Pressure mapping can also be helpful in reviewing a person where their medical history might indicate areas of decreased tissue integrity. Being aware of any ‘high-risk’ areas can ensure these areas are specially considered when assessing for a new seating system.

Comparing use of ancillary seating supports

Using pressure mapping can be a great way of seeing how lateral thigh supports, arm supports and lateral trunk supports influence seating pressures, and can also help guide the best way to position these supports.

Showing users how posture changes impact on seated pressures

One of the most beneficial uses of pressure mapping is to demonstrate how posture changes can influence seating pressures. Seating pressures are hard to visualise for most of us, especially for people with reduced sensation, and the benefits of postures changes are difficult to see in real time. Pressure mapping allows you to physically show a person the effect of tilting all the way back in a power wheelchair for 90 seconds or leaning forwards to weight shift. Having the person watch the screen as they move and seeing those red and yellow areas shift to green and blue can often be a great motivator to complete desired pressure relief postures. 

But don’t forget the big picture by focusing too much on those blues and greens

It is easy to get excited when we place someone on a cushion and the pressure mapping shows all blues with just a hint of green. But finding a suitable seating product is more than just considering pressure distribution and skin breakdown. First and foremost, a seating system needs to be comfortable for the user to sit in for long periods. The person also needs to be able to transfer safely in and out of the seating system.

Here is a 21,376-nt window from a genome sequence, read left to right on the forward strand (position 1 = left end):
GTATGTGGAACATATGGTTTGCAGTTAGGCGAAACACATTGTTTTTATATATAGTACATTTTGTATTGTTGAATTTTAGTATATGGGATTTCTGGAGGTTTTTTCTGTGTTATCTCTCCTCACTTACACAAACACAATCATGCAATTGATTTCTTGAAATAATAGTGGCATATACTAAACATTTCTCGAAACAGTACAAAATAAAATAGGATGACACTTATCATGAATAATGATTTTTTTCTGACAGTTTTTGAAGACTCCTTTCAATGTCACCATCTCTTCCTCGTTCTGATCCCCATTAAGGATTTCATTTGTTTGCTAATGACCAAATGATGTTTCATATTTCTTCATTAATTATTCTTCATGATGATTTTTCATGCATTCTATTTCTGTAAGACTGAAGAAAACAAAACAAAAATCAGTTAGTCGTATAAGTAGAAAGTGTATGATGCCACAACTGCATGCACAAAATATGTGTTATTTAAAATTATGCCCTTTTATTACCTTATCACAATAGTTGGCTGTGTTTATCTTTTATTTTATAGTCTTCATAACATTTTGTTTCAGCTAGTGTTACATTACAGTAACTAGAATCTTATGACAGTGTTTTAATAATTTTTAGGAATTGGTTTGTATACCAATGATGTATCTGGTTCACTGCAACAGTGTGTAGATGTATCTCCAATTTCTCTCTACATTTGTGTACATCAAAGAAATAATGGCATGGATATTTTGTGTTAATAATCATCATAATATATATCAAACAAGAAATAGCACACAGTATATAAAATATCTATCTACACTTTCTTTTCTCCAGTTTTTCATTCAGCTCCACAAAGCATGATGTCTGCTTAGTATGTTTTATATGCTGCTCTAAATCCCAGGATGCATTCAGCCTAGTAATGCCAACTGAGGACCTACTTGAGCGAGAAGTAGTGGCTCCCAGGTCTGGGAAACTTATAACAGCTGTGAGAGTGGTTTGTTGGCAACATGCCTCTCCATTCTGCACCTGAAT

An air-based cushion might pressure map beautifully, but is that really going to be the best cushion to suit that individual? Perhaps you know that regular maintenance of equipment is not really their strong-suit, or they have two cats which love to sit on their wheelchair overnight and any claw exercising could lead to punctures. It’s important to remember how a product will fit into the person’s life as a whole, not only how it performs on pressure mapping.

The other main factor to remember is shear. Some pressure mapping devices can also measure shear, but many do not and it can be easy to forget the impact that shear has on skin breakdown and pressure injuries. An individual might frequently move into a posterior pelvic tilted position, so shear factors rather than simply pressure might be causing skin breakdown. To reduce skin breakdown, adding supports like a pelvic belt to reduce shear might be just as important as managing pressure for certain individuals.


Pressure mapping is a great tool to have in your toolbox when assessing for seating systems. Your GTK Consultants are always available to help interpret pressure mapping results and assist in the assessment and trial process to ensure the best possible seating outcome. Contact us today to see how we can help.

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Ashleigh Haskins
Ashleigh Haskins More by Ashleigh Haskins